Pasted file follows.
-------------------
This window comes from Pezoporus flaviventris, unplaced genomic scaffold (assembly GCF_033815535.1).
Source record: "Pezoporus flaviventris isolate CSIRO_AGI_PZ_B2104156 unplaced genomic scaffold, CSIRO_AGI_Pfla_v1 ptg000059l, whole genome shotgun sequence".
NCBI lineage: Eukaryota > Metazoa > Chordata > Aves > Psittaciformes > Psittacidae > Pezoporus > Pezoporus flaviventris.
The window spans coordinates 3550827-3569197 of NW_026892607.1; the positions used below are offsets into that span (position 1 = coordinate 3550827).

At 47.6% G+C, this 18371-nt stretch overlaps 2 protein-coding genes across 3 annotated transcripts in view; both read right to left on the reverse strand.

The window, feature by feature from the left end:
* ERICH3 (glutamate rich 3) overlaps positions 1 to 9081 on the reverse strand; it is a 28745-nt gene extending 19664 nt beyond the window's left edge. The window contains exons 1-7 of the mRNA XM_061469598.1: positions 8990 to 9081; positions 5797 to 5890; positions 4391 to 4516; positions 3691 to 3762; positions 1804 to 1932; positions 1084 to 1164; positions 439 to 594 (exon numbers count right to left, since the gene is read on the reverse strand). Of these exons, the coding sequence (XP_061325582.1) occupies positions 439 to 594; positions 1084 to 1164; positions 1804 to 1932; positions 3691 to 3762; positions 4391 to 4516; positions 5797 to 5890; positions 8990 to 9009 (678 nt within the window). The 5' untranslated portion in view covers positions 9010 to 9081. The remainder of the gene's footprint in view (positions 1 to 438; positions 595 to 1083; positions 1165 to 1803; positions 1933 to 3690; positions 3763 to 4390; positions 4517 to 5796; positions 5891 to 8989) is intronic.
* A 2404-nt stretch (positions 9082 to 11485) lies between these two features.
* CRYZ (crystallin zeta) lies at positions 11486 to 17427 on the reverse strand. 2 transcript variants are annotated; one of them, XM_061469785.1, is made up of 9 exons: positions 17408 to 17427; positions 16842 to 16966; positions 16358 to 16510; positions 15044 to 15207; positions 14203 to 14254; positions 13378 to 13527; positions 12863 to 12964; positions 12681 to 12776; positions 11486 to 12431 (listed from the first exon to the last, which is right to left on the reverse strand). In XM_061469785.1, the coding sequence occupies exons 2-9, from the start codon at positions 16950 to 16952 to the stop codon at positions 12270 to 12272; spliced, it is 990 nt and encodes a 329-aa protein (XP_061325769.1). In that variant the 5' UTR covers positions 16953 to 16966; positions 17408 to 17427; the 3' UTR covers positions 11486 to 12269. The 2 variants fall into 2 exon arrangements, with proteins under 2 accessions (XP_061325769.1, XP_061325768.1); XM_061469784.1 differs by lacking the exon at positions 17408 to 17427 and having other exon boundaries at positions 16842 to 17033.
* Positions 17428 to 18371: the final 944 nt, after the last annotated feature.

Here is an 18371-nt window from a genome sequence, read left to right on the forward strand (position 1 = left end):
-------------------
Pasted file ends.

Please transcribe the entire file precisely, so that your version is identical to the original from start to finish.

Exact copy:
This window comes from Pezoporus flaviventris, unplaced genomic scaffold (assembly GCF_033815535.1).
Source record: "Pezoporus flaviventris isolate CSIRO_AGI_PZ_B2104156 unplaced genomic scaffold, CSIRO_AGI_Pfla_v1 ptg000059l, whole genome shotgun sequence".
NCBI lineage: Eukaryota > Metazoa > Chordata > Aves > Psittaciformes > Psittacidae > Pezoporus > Pezoporus flaviventris.
The window spans coordinates 3550827-3569197 of NW_026892607.1; the positions used below are offsets into that span (position 1 = coordinate 3550827).

At 47.6% G+C, this 18371-nt stretch overlaps 2 protein-coding genes across 3 annotated transcripts in view; both read right to left on the reverse strand.

The window, feature by feature from the left end:
* ERICH3 (glutamate rich 3) overlaps positions 1 to 9081 on the reverse strand; it is a 28745-nt gene extending 19664 nt beyond the window's left edge. The window contains exons 1-7 of the mRNA XM_061469598.1: positions 8990 to 9081; positions 5797 to 5890; positions 4391 to 4516; positions 3691 to 3762; positions 1804 to 1932; positions 1084 to 1164; positions 439 to 594 (exon numbers count right to left, since the gene is read on the reverse strand). Of these exons, the coding sequence (XP_061325582.1) occupies positions 439 to 594; positions 1084 to 1164; positions 1804 to 1932; positions 3691 to 3762; positions 4391 to 4516; positions 5797 to 5890; positions 8990 to 9009 (678 nt within the window). The 5' untranslated portion in view covers positions 9010 to 9081. The remainder of the gene's footprint in view (positions 1 to 438; positions 595 to 1083; positions 1165 to 1803; positions 1933 to 3690; positions 3763 to 4390; positions 4517 to 5796; positions 5891 to 8989) is intronic.
* A 2404-nt stretch (positions 9082 to 11485) lies between these two features.
* CRYZ (crystallin zeta) lies at positions 11486 to 17427 on the reverse strand. 2 transcript variants are annotated; one of them, XM_061469785.1, is made up of 9 exons: positions 17408 to 17427; positions 16842 to 16966; positions 16358 to 16510; positions 15044 to 15207; positions 14203 to 14254; positions 13378 to 13527; positions 12863 to 12964; positions 12681 to 12776; positions 11486 to 12431 (listed from the first exon to the last, which is right to left on the reverse strand). In XM_061469785.1, the coding sequence occupies exons 2-9, from the start codon at positions 16950 to 16952 to the stop codon at positions 12270 to 12272; spliced, it is 990 nt and encodes a 329-aa protein (XP_061325769.1). In that variant the 5' UTR covers positions 16953 to 16966; positions 17408 to 17427; the 3' UTR covers positions 11486 to 12269. The 2 variants fall into 2 exon arrangements, with proteins under 2 accessions (XP_061325769.1, XP_061325768.1); XM_061469784.1 differs by lacking the exon at positions 17408 to 17427 and having other exon boundaries at positions 16842 to 17033.
* Positions 17428 to 18371: the final 944 nt, after the last annotated feature.

Here is an 18371-nt window from a genome sequence, read left to right on the forward strand (position 1 = left end):